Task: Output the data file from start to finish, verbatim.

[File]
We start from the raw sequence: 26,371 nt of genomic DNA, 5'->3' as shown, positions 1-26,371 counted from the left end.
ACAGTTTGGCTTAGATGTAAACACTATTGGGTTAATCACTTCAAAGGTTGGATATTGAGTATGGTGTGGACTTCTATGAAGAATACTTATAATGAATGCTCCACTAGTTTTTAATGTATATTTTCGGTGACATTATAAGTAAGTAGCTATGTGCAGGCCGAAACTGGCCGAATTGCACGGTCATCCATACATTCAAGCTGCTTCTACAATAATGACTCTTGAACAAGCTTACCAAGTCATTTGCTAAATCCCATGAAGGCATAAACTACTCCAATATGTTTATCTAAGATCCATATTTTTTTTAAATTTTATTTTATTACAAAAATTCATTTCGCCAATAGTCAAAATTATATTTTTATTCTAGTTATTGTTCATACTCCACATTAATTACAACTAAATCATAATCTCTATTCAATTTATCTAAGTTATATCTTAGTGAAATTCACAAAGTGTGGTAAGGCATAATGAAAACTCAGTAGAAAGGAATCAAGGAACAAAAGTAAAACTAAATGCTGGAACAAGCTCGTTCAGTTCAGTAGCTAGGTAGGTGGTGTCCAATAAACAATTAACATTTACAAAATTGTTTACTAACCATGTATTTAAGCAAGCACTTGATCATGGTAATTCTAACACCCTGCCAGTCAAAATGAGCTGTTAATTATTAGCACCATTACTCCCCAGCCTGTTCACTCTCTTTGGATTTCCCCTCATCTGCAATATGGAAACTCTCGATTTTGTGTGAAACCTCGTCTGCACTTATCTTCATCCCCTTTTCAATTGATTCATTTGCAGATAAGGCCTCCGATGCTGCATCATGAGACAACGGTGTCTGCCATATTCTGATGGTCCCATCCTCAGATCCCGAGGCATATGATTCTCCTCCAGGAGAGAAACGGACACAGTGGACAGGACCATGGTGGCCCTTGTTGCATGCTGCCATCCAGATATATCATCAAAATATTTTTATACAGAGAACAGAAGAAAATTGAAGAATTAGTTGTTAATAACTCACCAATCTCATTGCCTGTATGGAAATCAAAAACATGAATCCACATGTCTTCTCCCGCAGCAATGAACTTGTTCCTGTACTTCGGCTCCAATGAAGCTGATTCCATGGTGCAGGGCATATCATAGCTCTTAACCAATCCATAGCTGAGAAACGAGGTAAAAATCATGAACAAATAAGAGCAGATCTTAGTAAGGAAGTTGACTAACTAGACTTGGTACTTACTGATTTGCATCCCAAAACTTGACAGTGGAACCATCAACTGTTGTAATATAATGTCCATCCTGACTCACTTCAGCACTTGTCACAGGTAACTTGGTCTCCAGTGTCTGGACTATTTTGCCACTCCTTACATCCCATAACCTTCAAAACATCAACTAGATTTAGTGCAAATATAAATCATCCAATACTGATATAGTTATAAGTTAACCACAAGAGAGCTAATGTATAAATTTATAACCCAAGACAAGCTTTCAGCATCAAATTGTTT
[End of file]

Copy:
We start from the raw sequence: 26,371 nt of genomic DNA, 5'->3' as shown, positions 1-26,371 counted from the left end.
ACAGTTTGGCTTAGATGTAAACACTATTGGGTTAATCACTTCAAAGGTTGGATATTGAGTATGGTGTGGACTTCTATGAAGAATACTTATAATGAATGCTCCACTAGTTTTTAATGTATATTTTCGGTGACATTATAAGTAAGTAGCTATGTGCAGGCCGAAACTGGCCGAATTGCACGGTCATCCATACATTCAAGCTGCTTCTACAATAATGACTCTTGAACAAGCTTACCAAGTCATTTGCTAAATCCCATGAAGGCATAAACTACTCCAATATGTTTATCTAAGATCCATATTTTTTTTAAATTTTATTTTATTACAAAAATTCATTTCGCCAATAGTCAAAATTATATTTTTATTCTAGTTATTGTTCATACTCCACATTAATTACAACTAAATCATAATCTCTATTCAATTTATCTAAGTTATATCTTAGTGAAATTCACAAAGTGTGGTAAGGCATAATGAAAACTCAGTAGAAAGGAATCAAGGAACAAAAGTAAAACTAAATGCTGGAACAAGCTCGTTCAGTTCAGTAGCTAGGTAGGTGGTGTCCAATAAACAATTAACATTTACAAAATTGTTTACTAACCATGTATTTAAGCAAGCACTTGATCATGGTAATTCTAACACCCTGCCAGTCAAAATGAGCTGTTAATTATTAGCACCATTACTCCCCAGCCTGTTCACTCTCTTTGGATTTCCCCTCATCTGCAATATGGAAACTCTCGATTTTGTGTGAAACCTCGTCTGCACTTATCTTCATCCCCTTTTCAATTGATTCATTTGCAGATAAGGCCTCCGATGCTGCATCATGAGACAACGGTGTCTGCCATATTCTGATGGTCCCATCCTCAGATCCCGAGGCATATGATTCTCCTCCAGGAGAGAAACGGACACAGTGGACAGGACCATGGTGGCCCTTGTTGCATGCTGCCATCCAGATATATCATCAAAATATTTTTATACAGAGAACAGAAGAAAATTGAAGAATTAGTTGTTAATAACTCACCAATCTCATTGCCTGTATGGAAATCAAAAACATGAATCCACATGTCTTCTCCCGCAGCAATGAACTTGTTCCTGTACTTCGGCTCCAATGAAGCTGATTCCATGGTGCAGGGCATATCATAGCTCTTAACCAATCCATAGCTGAGAAACGAGGTAAAAATCATGAACAAATAAGAGCAGATCTTAGTAAGGAAGTTGACTAACTAGACTTGGTACTTACTGATTTGCATCCCAAAACTTGACAGTGGAACCATCAACTGTTGTAATATAATGTCCATCCTGACTCACTTCAGCACTTGTCACAGGTAACTTGGTCTCCAGTGTCTGGACTATTTTGCCACTCCTTACATCCCATAACCTTCAAAACATCAACTAGATTTAGTGCAAATATAAATCATCCAATACTGATATAGTTATAAGTTAACCACAAGAGAGCTAATGTATAAATTTATAACCCAAGACAAGCTTTCAGCATCAAATTGTTT